20d was by some margin my COTD (broad smile and memories of Auf Wiedersehn, Pet); ticks also to 11a, 20a, 25a and 26a; 2d, 5d (another smile), 7d, 9d, 17d and 19d. Some great surfaces.

    I cannot parse the end of 13a – if it’s a film I’ve never heard of it, but that would be my failing; not sure 21a entirely works, despite the indicated Americanism. 23a another “Hummm” – good surface, but wordy. I look forward to Prolixic’s review to better understand the parsing of 15d. Either I’ve got 3d wrong, or the clue lets down the excellent surface. General observation – it’s a quite “wordy” puzzle – possibly not helped by the layout on the pdf, but a lot of clues with 9 or more words, which personally I find offputting: less is more!

    Thank you once again though for a good challenge and I look forward to your next puzzle. Thank you in advance to Prolixic.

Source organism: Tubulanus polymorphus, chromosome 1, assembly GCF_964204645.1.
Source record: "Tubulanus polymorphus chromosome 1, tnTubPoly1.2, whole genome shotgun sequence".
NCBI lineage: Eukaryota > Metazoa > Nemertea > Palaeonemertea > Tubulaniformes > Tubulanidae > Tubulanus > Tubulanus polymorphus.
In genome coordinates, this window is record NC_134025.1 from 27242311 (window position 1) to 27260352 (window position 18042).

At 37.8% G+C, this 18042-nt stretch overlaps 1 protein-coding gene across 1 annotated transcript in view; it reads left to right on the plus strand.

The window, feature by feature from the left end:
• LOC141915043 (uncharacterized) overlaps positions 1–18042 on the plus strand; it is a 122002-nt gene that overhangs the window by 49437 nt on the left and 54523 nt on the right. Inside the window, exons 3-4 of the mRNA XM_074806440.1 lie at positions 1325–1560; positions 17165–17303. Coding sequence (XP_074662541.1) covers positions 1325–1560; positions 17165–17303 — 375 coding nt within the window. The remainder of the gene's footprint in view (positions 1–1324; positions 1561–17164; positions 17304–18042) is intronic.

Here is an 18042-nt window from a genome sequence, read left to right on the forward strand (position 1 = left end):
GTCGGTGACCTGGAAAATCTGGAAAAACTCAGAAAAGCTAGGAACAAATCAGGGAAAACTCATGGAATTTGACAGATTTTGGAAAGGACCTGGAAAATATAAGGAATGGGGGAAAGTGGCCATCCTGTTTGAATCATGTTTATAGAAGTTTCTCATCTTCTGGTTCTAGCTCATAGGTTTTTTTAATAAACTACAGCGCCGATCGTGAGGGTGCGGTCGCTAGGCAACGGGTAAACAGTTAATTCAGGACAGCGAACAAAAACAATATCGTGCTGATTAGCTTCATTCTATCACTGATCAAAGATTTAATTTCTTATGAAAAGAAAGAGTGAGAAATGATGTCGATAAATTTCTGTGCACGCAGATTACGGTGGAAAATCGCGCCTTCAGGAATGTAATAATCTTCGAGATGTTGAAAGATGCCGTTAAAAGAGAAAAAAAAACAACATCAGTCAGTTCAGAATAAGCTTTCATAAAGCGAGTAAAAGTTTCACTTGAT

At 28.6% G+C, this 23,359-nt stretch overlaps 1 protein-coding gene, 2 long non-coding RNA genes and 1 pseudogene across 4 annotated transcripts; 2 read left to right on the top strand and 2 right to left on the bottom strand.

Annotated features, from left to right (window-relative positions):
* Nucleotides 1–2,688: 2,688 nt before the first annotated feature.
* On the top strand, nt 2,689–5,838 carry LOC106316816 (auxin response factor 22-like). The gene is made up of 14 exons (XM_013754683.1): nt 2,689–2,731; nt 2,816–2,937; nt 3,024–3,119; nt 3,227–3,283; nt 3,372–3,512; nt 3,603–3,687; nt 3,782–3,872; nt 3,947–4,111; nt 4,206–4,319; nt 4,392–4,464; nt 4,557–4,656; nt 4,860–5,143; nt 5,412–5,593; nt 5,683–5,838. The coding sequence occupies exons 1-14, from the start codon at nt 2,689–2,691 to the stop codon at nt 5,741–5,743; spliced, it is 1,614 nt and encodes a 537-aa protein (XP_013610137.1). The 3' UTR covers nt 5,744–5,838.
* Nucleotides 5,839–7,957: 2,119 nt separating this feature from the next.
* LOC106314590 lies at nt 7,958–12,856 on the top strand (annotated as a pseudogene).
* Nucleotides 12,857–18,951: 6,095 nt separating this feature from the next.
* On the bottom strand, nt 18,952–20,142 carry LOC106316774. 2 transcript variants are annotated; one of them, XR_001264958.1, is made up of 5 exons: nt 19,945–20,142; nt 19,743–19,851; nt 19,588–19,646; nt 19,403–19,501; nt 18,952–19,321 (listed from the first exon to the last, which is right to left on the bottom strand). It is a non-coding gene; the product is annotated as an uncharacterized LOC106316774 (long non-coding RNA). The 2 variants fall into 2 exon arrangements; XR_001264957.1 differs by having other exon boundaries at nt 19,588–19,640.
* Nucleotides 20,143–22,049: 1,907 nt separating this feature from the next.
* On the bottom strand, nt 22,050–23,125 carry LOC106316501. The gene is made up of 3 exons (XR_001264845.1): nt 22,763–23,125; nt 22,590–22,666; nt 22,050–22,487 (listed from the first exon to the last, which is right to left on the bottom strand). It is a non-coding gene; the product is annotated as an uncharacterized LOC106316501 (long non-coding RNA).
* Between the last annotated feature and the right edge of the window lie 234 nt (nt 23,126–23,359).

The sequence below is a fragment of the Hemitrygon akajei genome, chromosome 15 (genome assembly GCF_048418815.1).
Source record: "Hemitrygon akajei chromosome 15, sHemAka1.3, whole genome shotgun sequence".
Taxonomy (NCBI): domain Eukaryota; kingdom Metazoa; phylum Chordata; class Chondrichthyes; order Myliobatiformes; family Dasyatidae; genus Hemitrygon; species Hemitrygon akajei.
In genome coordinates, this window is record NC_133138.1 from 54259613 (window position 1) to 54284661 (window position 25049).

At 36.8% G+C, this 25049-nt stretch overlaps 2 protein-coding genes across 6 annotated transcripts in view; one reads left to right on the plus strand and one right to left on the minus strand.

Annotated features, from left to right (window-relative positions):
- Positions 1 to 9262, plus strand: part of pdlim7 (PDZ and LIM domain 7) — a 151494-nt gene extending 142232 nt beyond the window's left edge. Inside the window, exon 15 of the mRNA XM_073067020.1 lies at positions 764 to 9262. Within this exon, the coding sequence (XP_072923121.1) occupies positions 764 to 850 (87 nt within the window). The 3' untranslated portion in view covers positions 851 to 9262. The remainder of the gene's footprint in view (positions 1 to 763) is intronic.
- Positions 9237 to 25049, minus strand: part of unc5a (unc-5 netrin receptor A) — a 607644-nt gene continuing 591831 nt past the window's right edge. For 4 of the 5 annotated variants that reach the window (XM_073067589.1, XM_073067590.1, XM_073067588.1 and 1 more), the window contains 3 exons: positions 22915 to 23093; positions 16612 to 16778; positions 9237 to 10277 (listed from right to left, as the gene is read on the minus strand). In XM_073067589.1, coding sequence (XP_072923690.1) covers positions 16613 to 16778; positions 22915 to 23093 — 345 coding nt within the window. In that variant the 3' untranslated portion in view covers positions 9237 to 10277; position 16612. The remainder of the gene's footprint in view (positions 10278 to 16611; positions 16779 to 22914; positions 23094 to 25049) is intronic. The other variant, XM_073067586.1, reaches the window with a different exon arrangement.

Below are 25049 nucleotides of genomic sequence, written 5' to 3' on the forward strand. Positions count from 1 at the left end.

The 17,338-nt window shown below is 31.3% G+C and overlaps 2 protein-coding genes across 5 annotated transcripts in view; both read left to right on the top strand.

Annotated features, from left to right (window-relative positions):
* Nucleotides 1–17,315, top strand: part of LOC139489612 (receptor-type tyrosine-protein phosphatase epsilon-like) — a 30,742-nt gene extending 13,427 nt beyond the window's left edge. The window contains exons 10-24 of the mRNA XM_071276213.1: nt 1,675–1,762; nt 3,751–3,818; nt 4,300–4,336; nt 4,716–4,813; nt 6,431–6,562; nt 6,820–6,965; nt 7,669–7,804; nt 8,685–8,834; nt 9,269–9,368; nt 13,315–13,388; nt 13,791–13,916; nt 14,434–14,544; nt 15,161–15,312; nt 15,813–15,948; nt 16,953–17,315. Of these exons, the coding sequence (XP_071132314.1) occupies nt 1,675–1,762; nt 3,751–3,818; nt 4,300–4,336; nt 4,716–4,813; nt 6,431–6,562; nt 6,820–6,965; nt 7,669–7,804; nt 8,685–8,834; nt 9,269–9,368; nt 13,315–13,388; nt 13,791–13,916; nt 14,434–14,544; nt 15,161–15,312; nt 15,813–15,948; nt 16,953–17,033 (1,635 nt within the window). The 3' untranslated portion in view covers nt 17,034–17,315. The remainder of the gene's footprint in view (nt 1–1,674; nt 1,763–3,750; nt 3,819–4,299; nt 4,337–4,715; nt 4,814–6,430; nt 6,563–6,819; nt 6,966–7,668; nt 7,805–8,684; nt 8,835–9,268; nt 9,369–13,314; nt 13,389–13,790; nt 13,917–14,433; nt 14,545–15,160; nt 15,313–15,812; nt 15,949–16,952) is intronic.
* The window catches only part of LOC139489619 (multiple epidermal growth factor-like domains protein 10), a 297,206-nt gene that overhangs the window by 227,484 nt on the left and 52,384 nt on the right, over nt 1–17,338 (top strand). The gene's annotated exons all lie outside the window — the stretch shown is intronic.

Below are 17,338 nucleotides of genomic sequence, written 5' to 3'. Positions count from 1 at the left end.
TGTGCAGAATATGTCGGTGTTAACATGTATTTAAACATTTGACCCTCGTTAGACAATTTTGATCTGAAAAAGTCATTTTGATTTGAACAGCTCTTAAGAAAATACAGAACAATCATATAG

1. Re 13a ….you’re probably not parsing it correctly Mustapha as I can guarantee you’ve heard of the film, it’s crosswordland’s favourite!

      1. Doh! It’s just dawned on me… the film is within, not at the end. That was a loud clang as the penny dropped!

  15. I have actually spotted a minor error myself in 16A. There is an errant ‘to’ after ‘near’, which makes the wordplay point to an adjective, not a verb. Removing it (or moving it before ‘near’) doesn’t harm the surface. Apologies – and it doesn’t seem it held anyone up, at least.

    My thinking regarding 1A – which I accept has clearly not worked, so this is an explanation rather than a defence – is that S&M is a form of intimacy that is notably ‘physical’. The fact that ‘physical intimacy’ as a phrase refers to sex more generally was a nice thematic link in my head, but actually creates too much overlap for it to be a satisfying cryptic definition.